Canterbury temple precinct from the air, looking west
Computer-generated graphics have become commonplace in many areas of modern life. Few can have failed to notice their impact on the work of the television, film, advertising and publishing industries. Elsewhere, engineers, architects and others have turned to Computer Aided Design (CAD) systems in preference to the traditional drawing board. Perhaps less widely appreciated is the use of many of these techniques in visualising and exploring past environments.
Canterbury temple precinct, looking west
Computer graphics have long been used in archaeology and in museums for everyday tasks such as recording excavation plans, illustrating artefacts and presenting the results of scientific analyses. Today, they are also increasingly used both to help archaeologists examine possible 'reconstructions' and in museums as a means of presenting this information to the public.
Canterbury temple precinct, looking north-west
The illustrations accompanying this article come from projects aimed at examining the use of computer graphics in archaeology and, in particular, attempting to visualise how parts of roman and medieval Canterbury may have appeared to its inhabitants. Some of this work has been carried out in collaboration with the Canterbury Archaeological Trust and a simple display was produced for Canterbury Museums in 1992. This enables visitors to the new Roman Museum in Butchery Lane to see a 'reconstruction' of one of the buildings uncovered in the Trust's 1990 excavation of the Longmarket.
General view of the Longmarket bath house
Producing these pictures is a two stage process: modelling and rendering. The modelling stage creates a geometric specification of the objects to be viewed, and the rendering stage converts the model into a picture of the objects seen from a chosen viewpoint. The model can be in the form of lines representing the outlines of simple shapes, polygonal shapes (usually triangles) defining their surfaces, or combinations of simple solid shapes such as cubes, spheres, cylinders and cones. The latter 'solid modelling' approach has been used here because these simple solids are ideal for representing the forms of classical architectural.
Sectional view of the Longmarket bath house (108kB)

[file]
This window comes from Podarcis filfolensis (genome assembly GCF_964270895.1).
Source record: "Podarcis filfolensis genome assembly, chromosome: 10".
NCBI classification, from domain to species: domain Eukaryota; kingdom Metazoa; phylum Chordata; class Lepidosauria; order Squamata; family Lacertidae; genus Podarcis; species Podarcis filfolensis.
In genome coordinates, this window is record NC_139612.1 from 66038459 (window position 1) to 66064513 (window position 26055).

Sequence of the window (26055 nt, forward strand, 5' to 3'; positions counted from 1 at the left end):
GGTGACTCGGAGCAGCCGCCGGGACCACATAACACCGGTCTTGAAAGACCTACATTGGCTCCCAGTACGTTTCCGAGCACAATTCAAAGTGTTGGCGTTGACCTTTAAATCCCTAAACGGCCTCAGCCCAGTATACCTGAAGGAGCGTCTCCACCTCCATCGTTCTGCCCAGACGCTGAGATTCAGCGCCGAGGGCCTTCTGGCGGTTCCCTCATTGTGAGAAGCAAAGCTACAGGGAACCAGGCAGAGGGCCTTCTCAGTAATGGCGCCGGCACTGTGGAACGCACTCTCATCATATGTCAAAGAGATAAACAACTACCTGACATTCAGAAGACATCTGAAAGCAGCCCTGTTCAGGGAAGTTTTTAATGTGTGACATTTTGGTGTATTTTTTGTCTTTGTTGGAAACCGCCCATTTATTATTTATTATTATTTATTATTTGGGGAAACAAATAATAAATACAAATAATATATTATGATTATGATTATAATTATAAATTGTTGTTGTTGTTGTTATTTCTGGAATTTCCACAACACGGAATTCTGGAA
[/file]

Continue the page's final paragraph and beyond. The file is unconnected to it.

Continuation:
Once the preserve of well-equipped research laboratories, impressive results can now be achieved on desktop PCs. Both free and commercial software is available for both modelling and rendering. The images shown here were produced using the freely available POV-Ray program which uses the 'ray-tracing' method of rendering. Ray-tracing of complex models may take many hours to complete, but it is widely used because it provides more realistic lighting than many of the faster methods.
Roman temple (after Vitruvius) (76kB)
Models may be generated using a CAD or other modelling program as a means of drawing and placing the basic shapes of the buildings, although the model of a roman temple illustrated here was generated automatically by a computer program. This program uses a set of rules, derived from the writings of the 1st century AD architect Vitruvius, that define the relative proportions of the many parts of a temple. The only input required from the user is the number of columns across the front and the height of a column.
North-west corner of the temple precinct (51kB)
The building models are based on the available evidence from excavations and the interpretations placed on that evidence by archaeologists and architectural historians. Usually this means starting from a plan of incompletely surviving foundations although, in some cases, the remains may be recognizable as a well-known form of building such as a temple. More often, though, the remains are fragmentary and may not give a clear impression of the extent or form of the building. Here, the interpretation is necessarily speculative, guided by specialised knowledge of the range of possibilities for the architecture of the period and the materials available in the region.
Shrine in temple precinct (53kB)
The technology certainly produces visually impressive results, but are they anything more than pretty pictures? Do they help the archaeologist to arrive at better interpretations? Do they offer the museum visitor a more rewarding experience? The main limitation of drawings and paintings is that they present a single fixed view. It is all too easy for an archaeologist to miss problems in their reconstruction such as walls that do not join, or an unsupported roof. These issues must be confronted and solved when building either physical scale models or computer models.
Inside the tepidarium of the Longmarket bath house (114kB)
In a museum context, scale models can allow the visitor to choose
their own viewing angle, but they are often limited by their scale.
Except in rare full-size examples, only a 'bird's eye' view is
possible and one cannot walk around inside the model and so gain
any impression of how the building may have appeared to its contemporary
users. Scale is not a problem in a computer model. Any viewpoint
is possible and the visitor can be presented with static views,
video tours and, increasingly, interactive walk-throughs where
the user chooses their own route through the model.
Last updated: 20th January 1997
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